Galvanised by the climate crisis

Madelyn Postman

Madelyn Postman

Recently, Grain consultants Sophie, Mary, and I did a Climate Fresk at the Islington Climate Centre. I had first heard about Climate Fresk through my CISL group — my cohort who studied Business Sustainability Management at the Cambridge Institute for Sustainability Leadership in 2020 — but it had taken me a while to participate in one.

Climate Fresk logo

Environmental sustainability training

Climate Fresk was started by Cédric Ringenbach in 2018. Made up of 42 cards based on the data in reports from the Intergovernmental Panel on Climate Change, a United Nations body, it’s a collaborative and interactive way to learn the science behind climate change in a three-hour workshop. ‘Fresk’ refers to the fresco that results from ordering the cards to show activities and impacts, including feedback loops. To date, more than 1.3 million people worldwide have done a Fresk (it’s available in 45+ languages), and there are more than 60,000 facilitators. Some companies and local authorities require that their employees do the workshop.

The ‘card game’ element of the Fresk, including a creative phase, lasts about an hour and a half, after which there is a focus on emotions. I was literally in tears during the emotion-sharing. Though I am a sustainability consultant, I usually avoid thinking about the consequences of the climate crisis because it’s just too scary. Staring reality in the face was terrifying and overwhelming, particularly when considering my children — though I have no illusions about the dire impacts of the climate crisis right now.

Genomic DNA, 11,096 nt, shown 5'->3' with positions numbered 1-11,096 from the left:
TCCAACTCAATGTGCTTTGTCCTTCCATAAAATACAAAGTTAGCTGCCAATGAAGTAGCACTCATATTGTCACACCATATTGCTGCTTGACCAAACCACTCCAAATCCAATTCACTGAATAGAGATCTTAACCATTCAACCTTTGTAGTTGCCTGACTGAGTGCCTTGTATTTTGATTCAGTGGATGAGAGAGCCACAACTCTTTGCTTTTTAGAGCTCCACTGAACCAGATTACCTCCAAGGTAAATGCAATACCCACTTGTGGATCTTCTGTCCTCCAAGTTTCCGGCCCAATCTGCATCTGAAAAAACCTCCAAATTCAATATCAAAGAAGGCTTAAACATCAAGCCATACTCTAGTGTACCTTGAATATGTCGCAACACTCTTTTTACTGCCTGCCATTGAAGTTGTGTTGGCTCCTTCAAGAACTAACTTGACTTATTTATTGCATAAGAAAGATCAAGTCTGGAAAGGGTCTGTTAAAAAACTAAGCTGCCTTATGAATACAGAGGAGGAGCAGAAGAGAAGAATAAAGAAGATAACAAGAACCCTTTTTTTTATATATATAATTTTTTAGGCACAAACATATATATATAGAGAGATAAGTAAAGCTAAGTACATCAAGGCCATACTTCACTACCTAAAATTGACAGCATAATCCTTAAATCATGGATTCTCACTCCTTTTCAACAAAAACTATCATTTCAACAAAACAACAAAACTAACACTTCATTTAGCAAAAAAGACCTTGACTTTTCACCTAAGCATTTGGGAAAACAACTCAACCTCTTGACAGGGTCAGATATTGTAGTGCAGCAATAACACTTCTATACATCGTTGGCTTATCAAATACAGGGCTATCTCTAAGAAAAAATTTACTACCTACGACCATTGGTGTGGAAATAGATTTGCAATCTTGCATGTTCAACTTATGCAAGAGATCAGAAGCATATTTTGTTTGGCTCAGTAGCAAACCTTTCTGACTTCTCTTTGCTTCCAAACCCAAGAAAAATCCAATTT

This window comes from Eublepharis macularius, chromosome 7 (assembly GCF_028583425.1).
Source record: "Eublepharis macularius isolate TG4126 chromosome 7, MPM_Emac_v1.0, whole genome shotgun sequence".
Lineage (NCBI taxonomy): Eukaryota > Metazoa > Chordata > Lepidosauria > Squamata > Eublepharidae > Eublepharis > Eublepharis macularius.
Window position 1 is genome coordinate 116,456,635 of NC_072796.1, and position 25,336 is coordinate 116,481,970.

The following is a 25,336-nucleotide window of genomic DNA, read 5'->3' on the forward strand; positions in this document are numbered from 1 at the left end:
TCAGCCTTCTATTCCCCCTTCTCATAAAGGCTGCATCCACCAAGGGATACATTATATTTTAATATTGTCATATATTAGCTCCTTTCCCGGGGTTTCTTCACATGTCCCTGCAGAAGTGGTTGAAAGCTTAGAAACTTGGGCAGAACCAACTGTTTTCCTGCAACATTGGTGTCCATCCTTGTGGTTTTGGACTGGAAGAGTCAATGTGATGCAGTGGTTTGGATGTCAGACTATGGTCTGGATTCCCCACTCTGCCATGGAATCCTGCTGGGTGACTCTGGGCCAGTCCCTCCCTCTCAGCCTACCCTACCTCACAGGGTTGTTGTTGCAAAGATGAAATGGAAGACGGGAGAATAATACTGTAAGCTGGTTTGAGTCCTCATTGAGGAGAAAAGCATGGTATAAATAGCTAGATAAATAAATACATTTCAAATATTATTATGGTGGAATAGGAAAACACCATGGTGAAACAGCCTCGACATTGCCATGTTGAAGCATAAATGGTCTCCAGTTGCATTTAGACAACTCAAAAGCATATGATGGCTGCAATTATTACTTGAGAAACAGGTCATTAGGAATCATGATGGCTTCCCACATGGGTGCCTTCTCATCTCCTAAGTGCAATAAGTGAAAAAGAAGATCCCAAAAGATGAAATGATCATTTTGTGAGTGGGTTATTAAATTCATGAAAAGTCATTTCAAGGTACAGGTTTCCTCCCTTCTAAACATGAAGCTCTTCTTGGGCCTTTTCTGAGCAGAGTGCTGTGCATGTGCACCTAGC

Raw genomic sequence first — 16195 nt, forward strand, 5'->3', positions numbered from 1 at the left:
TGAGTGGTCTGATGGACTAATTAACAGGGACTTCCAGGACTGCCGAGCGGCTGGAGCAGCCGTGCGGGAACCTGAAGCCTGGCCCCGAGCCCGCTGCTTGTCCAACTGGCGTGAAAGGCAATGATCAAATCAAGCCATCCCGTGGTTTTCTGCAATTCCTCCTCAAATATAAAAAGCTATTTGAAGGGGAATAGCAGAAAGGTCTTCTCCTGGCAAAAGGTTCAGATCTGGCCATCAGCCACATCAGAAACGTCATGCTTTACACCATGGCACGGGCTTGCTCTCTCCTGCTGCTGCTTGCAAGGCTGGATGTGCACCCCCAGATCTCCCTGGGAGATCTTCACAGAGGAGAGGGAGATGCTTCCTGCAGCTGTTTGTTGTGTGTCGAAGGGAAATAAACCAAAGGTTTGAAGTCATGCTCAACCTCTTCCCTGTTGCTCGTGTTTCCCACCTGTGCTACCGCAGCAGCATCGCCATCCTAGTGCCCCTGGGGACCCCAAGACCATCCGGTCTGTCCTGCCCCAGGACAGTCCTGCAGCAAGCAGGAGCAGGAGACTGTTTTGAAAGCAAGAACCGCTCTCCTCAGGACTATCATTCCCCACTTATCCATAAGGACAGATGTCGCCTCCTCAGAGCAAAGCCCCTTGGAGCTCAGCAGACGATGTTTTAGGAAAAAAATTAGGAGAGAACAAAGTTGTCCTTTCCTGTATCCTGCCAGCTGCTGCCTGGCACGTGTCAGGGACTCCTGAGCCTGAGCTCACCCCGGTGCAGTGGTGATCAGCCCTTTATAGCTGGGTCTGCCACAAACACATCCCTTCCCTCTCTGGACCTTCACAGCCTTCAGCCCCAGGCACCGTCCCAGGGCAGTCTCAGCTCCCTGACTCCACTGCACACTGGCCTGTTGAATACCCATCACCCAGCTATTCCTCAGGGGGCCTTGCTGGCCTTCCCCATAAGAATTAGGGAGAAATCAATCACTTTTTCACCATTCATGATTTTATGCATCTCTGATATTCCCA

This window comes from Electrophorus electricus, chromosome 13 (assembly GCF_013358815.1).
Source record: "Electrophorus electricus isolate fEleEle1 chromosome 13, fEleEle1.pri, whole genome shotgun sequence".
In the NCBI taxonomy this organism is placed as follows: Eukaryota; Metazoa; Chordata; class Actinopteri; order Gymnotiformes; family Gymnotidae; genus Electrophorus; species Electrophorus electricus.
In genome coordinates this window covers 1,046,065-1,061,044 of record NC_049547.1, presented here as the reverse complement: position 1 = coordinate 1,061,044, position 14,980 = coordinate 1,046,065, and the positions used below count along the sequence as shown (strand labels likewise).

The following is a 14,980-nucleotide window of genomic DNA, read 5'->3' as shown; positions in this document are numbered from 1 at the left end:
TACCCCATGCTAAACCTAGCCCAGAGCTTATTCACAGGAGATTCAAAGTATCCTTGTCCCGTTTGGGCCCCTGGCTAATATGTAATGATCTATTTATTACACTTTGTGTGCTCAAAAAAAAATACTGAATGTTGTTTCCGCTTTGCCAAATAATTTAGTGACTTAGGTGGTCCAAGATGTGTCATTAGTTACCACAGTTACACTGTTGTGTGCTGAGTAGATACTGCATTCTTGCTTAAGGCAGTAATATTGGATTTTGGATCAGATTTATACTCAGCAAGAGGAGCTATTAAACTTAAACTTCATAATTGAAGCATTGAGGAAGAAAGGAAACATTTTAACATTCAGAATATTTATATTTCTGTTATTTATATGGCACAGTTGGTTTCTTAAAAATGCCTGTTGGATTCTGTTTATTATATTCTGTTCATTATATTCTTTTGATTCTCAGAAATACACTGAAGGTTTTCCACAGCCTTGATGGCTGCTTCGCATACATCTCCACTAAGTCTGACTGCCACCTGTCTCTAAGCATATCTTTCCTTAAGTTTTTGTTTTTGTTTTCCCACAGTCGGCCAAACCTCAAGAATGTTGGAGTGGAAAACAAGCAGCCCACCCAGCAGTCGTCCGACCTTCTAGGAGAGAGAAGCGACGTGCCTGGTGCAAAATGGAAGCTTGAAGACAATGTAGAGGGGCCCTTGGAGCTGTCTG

Thankfully, the last hour of the Fresk takes that powerful emotion (in whatever form it takes for each participant) and focuses on action, be it for individuals, business, or government. Every ‘Fresker’ is asked to commit to one action, with the first step and timing. I took the plunge to go vegan — one of the most immediate and effective ways, together with reducing flying, to cut personal carbon footprint. One tip from the group was to try La Fauxmagerie cheese, which turns out to be as tasty as its name is clever. I’ve also found that Holland & Barrett’s plant-based offerings hit the spot.

The week after the workshop, I went walking in the Peak District with a close friend. That time in nature gave me the headspace and clarity to galvanise my work in sustainability.

To spread the word — another powerful action — Freskers are encouraged to become facilitators, in a three-hour session. I signed up and trained to become a facilitator the following week. Not long after that, I facilitated my first workshop, for my local environmental group Sustainable Amersham.

“A fascinating session yesterday at the Climate Fresk which made me realise just how massive and complex the difficulties we face are, whilst also bringing some optimism about ways to go forward and actions we can take at a personal, local and national level. The visual element of the session is really helpful and shows how interconnected so many elements of the climate crisis and our own behaviour are. I would definitely recommend and suspect we could have carried on discussing for much longer if time allowed. Three hours flew by!”

— Anne Fullelove, a recent Fresker

I learned in the training and in following facilitators’ sessions that my emotional up-down-up experience is actually built into the Fresk, as shown on the Kubler-Ross Change Curve.

There are monthly sessions for UK facilitators and multiple groups on Telegram: the community is thriving and responsive, and resources are easy to access. The facilitators’ website provides a wealth of information as well.

Our next workshops will be held online, on 16th November (10am-1pm BST), 20th November (9am-noon PST/noon-3pm EST/5-8pm BST), and 7th December (10am-1pm BST). The cost is £50/person, £40/person for B Corps and 1% for the Planet members, or £10/student (ask us for the relevant discount codes).

If you would like us to facilitate a Climate Fresk for your organisation, please get in touch.

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